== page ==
Most humans take it for granted that we are the dominant life-form on this planet. We see ourselves as the Crown of Creation, the most intelligent species, top of the food-chain etc. Humans sit atop the evolutionary ladder which is of course a human invention. One of the other branches in the tree of life might see this differently. At the top of the invertebrate branch is phylum Arthropoda and at its top are the species like bees and ants and termites, the social insects. They’ve been around longer than we have. They out-number us, they out-weigh us and they occupy every diverse habitat demonstrating that they are as adaptable as we are. They have organized societies, they communicate with each other, they have architecture. They bury their dead. If they wrote books, those books would probably assert that they were the most successful forms of life on the planet and that God has antennae and compound eyes.

You may be asking the same question that almost everyone is asking these days, ‘What does this have to do with Jobs?’ Consider this: ants have no money and no unemployment.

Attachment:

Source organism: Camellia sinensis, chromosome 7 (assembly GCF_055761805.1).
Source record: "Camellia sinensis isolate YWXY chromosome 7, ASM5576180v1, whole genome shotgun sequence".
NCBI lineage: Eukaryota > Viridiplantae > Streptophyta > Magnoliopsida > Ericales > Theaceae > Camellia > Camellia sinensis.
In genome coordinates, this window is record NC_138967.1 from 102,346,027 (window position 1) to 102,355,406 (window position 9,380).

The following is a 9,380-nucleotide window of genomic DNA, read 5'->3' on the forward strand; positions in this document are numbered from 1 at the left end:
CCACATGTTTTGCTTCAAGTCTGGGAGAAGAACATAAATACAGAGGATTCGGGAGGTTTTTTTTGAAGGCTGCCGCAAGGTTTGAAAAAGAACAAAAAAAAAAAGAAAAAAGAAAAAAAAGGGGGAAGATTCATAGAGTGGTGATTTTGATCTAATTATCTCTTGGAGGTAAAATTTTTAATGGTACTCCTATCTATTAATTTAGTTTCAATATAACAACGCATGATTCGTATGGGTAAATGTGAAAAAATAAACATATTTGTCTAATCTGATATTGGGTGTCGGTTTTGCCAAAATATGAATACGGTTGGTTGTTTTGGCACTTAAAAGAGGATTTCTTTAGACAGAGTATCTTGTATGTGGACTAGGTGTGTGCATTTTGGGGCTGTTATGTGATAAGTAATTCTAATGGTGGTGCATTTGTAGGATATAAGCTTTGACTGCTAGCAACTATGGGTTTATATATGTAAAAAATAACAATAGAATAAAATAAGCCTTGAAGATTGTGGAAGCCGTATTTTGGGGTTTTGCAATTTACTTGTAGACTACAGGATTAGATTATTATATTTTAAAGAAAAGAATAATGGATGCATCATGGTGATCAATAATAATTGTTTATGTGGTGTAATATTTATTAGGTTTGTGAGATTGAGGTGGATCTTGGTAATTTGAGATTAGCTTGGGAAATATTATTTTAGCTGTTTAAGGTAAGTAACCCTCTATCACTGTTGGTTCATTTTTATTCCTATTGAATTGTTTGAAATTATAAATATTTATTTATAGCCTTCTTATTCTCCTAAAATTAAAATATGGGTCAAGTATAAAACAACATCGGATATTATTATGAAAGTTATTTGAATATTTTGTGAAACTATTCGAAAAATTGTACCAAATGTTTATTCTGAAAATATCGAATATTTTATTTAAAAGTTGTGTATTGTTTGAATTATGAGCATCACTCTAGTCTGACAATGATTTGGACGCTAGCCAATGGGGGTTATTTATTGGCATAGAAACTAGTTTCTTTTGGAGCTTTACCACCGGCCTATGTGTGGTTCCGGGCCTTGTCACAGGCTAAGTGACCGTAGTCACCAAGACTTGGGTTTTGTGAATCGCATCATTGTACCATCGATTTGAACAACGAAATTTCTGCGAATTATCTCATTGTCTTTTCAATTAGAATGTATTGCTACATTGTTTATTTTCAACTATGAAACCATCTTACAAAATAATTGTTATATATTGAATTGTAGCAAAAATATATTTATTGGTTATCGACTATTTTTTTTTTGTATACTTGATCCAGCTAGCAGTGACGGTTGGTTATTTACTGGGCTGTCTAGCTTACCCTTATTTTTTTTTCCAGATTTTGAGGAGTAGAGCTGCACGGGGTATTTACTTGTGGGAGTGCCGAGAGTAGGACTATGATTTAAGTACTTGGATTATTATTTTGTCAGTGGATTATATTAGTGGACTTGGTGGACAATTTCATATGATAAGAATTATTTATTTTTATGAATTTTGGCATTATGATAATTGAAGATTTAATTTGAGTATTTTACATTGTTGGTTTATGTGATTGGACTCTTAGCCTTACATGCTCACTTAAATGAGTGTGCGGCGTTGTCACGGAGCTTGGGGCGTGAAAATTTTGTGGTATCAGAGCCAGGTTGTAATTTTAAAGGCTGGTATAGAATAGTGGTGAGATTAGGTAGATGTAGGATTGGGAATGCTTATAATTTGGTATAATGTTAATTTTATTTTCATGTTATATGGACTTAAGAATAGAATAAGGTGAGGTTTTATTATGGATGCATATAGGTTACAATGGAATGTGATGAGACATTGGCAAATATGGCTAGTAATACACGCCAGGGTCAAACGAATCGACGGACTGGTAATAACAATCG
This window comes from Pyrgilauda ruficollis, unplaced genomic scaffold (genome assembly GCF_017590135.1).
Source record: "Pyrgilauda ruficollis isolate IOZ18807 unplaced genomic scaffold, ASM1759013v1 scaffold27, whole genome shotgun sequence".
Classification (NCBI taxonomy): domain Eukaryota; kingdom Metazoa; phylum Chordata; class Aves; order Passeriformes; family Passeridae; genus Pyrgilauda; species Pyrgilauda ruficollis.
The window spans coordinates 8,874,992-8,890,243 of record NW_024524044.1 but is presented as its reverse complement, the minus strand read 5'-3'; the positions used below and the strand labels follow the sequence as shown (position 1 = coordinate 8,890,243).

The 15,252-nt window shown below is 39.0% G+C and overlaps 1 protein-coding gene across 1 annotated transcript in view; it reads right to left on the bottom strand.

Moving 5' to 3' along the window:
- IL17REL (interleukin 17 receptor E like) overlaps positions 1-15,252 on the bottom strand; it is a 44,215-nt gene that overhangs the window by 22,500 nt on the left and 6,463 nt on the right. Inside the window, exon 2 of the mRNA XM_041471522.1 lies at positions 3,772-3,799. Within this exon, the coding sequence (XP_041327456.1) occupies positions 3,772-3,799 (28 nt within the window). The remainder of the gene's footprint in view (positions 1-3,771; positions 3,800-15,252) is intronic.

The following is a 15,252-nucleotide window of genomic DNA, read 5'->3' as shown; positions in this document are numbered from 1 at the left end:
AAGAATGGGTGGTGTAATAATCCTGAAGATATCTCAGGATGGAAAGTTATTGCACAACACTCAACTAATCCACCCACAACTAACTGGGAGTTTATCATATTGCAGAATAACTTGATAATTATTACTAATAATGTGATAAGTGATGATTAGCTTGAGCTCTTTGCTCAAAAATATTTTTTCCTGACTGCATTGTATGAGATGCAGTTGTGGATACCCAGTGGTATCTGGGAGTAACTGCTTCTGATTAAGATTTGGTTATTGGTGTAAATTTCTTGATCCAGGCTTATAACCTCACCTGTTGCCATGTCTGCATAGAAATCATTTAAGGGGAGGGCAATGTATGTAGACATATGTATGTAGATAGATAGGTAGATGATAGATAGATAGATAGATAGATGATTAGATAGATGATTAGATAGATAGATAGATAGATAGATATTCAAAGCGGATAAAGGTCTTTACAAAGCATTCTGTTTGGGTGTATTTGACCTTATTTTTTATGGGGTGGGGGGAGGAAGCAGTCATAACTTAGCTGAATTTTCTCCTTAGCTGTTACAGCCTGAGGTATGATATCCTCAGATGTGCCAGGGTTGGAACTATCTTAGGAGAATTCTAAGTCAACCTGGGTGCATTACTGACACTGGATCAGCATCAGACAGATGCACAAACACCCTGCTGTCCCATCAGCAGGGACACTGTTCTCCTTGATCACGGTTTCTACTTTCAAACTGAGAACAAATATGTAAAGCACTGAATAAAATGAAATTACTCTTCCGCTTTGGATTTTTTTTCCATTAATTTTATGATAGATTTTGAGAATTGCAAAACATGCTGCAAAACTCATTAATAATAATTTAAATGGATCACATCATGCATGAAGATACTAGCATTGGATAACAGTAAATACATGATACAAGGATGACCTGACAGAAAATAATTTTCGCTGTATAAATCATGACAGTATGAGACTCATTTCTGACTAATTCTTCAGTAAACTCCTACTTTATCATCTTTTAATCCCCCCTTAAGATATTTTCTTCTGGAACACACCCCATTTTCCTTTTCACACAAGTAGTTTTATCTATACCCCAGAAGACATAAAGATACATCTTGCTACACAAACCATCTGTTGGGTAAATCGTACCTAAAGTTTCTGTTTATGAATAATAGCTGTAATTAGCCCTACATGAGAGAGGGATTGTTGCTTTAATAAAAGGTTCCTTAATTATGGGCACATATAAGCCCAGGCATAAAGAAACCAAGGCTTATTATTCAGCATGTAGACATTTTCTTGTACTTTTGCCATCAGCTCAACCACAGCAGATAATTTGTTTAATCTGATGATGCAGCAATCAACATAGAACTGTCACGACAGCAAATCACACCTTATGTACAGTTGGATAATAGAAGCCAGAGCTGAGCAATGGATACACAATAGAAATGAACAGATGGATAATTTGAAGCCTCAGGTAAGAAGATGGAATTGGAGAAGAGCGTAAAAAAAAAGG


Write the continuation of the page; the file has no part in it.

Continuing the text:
If you turn on the television news, only moments will pass before you hear the word ‘jobs.’ Everybody seems to be clamoring for them. The government is promising to create them. The economists say that they are the answer to our problems. Those that don’t have them want them and those that have them are afraid of losing them even though they also hate the damned job. Why are we so obsessed with jobs?

It probably has something to do with the fact that we see a job as our sole means of support and our only claim to social status or community standing, Even if we have a job, we fret when we see the unemployment numbers go up because not only do we wonder if our jobs are secure, we are asked to work harder in order to take up the slack in productivity. Our jobs become like marriages only more important, and happy jobs are approximately as common as happy marriages. Ants don’t have unemployment or divorce. They must be very happy.